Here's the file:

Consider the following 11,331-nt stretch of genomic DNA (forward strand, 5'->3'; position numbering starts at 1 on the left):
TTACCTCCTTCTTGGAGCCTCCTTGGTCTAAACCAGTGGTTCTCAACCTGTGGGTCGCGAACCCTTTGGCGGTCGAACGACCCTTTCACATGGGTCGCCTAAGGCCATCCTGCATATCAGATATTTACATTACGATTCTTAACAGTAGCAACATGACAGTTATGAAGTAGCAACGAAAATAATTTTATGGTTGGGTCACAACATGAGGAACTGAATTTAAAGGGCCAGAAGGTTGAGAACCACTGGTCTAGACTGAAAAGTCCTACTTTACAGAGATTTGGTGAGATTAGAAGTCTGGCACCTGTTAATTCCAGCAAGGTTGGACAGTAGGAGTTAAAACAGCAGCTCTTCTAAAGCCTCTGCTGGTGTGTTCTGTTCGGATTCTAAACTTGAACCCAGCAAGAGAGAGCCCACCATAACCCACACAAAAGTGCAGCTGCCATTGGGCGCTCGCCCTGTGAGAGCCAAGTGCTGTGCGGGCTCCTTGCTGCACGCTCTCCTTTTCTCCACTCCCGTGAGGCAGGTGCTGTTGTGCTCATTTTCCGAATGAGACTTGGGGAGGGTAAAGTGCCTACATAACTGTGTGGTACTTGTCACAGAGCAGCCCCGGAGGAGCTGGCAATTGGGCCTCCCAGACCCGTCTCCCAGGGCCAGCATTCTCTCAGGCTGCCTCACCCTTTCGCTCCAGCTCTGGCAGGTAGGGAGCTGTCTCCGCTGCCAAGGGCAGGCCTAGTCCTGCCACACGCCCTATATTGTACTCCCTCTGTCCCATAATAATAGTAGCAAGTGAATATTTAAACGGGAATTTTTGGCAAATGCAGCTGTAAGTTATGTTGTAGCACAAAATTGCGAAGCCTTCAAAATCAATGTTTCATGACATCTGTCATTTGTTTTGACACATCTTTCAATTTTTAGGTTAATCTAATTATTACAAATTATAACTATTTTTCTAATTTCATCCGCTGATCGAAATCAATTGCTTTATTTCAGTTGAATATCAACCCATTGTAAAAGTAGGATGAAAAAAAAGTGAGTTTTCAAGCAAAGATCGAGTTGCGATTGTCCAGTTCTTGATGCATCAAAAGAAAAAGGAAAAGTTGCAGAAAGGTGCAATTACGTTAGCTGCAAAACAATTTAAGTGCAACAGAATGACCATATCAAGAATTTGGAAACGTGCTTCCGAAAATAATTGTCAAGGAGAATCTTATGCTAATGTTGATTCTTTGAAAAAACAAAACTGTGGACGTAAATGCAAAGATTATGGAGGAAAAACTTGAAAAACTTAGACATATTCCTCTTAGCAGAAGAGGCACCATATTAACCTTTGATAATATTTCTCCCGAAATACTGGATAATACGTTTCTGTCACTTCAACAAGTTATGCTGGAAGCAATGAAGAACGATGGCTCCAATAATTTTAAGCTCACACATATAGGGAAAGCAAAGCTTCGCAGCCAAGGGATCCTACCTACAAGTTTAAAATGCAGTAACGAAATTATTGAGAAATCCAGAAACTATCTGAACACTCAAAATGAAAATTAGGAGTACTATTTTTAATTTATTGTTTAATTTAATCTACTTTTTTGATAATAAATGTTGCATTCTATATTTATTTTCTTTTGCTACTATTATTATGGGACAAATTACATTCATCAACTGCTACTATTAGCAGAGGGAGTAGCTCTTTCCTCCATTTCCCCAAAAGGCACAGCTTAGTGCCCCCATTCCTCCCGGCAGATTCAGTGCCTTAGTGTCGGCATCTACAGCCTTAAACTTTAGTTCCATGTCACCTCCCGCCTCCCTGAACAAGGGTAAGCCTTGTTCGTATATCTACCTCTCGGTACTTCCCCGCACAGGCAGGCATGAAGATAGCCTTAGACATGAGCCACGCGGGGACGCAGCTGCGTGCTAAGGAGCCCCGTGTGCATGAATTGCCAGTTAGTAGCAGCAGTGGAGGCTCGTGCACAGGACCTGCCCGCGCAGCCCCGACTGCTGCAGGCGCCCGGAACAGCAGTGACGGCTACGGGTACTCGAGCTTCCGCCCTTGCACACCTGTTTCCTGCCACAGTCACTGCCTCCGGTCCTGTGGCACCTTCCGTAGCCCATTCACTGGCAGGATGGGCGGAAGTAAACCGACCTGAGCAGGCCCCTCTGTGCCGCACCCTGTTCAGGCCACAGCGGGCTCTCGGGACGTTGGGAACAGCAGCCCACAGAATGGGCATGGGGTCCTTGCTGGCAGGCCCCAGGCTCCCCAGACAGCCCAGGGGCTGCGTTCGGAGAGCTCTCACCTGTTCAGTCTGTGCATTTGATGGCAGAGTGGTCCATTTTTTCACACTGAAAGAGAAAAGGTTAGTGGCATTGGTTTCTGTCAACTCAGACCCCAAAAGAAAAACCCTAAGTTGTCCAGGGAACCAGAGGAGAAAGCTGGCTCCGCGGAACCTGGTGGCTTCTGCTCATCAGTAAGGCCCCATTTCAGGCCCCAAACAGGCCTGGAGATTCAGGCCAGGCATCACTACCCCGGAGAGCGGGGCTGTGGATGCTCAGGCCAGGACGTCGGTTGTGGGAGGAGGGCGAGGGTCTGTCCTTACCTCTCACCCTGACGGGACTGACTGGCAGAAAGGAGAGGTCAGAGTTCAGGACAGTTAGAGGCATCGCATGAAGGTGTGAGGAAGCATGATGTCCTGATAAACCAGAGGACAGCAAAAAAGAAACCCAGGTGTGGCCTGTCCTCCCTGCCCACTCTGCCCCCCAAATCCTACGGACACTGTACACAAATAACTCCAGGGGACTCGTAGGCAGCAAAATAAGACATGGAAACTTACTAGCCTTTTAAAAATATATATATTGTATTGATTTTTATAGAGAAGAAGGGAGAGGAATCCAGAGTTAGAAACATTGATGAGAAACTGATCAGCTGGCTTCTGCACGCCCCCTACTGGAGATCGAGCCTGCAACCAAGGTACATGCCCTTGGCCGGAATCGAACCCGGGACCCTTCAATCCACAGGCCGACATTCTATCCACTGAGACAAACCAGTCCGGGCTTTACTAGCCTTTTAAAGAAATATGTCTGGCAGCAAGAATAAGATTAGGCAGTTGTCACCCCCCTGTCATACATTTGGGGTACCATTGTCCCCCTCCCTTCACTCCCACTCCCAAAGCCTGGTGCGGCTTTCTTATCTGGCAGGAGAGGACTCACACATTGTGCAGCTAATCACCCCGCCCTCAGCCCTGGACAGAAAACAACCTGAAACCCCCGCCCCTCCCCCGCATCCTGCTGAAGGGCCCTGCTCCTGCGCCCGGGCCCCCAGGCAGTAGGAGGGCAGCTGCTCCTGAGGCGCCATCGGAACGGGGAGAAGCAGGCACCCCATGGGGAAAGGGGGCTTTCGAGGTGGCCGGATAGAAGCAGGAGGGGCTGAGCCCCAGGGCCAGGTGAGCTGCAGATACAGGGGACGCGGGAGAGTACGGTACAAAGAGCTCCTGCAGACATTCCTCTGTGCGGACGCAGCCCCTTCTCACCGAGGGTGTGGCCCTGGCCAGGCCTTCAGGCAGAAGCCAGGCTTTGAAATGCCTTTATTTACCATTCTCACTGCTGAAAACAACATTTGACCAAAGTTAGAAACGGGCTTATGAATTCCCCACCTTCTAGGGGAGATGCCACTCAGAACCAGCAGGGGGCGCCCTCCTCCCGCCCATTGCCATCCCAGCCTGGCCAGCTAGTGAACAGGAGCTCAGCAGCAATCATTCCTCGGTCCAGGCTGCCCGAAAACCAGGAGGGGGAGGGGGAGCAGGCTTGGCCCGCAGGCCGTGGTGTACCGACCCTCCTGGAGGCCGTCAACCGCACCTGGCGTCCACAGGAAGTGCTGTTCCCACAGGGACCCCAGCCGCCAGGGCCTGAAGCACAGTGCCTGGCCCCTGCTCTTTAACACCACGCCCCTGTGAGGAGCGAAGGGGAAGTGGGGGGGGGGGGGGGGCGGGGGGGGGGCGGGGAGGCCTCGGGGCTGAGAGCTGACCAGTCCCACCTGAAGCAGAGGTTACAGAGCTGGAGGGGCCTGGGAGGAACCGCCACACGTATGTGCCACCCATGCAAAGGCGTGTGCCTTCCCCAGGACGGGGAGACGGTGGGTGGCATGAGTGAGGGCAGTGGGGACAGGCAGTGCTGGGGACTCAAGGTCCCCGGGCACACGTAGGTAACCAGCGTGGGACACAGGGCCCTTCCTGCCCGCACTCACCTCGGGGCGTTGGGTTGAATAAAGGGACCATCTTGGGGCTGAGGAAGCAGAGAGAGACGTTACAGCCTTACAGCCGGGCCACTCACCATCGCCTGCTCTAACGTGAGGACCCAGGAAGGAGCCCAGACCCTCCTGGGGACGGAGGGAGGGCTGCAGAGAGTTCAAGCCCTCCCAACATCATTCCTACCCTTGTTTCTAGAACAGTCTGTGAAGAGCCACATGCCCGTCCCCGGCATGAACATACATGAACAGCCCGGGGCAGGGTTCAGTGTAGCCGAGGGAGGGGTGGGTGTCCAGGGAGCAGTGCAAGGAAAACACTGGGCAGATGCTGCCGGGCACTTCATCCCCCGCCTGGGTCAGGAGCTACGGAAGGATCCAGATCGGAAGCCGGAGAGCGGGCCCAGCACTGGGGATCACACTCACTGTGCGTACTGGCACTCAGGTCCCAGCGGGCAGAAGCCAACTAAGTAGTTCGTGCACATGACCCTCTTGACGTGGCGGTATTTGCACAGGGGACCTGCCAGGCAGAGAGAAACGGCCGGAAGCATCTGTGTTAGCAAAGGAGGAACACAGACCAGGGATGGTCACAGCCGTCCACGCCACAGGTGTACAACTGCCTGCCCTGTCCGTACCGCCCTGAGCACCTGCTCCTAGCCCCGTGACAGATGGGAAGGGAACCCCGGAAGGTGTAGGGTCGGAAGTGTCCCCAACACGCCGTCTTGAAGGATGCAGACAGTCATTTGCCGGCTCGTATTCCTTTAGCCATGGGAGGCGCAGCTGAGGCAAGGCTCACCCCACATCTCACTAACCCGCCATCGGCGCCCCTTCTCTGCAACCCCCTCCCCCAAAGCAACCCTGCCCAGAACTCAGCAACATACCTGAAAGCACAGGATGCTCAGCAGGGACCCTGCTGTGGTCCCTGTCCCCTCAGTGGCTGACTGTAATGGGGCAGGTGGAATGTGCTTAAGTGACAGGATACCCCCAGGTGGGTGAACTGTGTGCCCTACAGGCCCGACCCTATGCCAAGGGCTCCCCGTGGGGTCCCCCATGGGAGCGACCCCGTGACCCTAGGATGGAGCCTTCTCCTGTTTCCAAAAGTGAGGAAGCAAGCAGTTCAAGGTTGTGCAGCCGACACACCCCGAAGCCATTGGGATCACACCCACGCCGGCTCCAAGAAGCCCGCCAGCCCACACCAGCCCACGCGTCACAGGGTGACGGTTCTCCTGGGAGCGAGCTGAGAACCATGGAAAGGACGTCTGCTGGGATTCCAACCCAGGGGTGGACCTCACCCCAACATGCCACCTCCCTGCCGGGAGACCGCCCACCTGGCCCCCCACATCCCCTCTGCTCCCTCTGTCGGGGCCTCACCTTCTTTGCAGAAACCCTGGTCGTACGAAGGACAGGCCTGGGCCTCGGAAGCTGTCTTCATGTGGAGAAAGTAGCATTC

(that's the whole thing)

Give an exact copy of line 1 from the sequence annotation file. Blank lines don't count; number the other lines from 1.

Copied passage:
Consider the following 11,331-nt stretch of genomic DNA (forward strand, 5'->3'; position numbering starts at 1 on the left):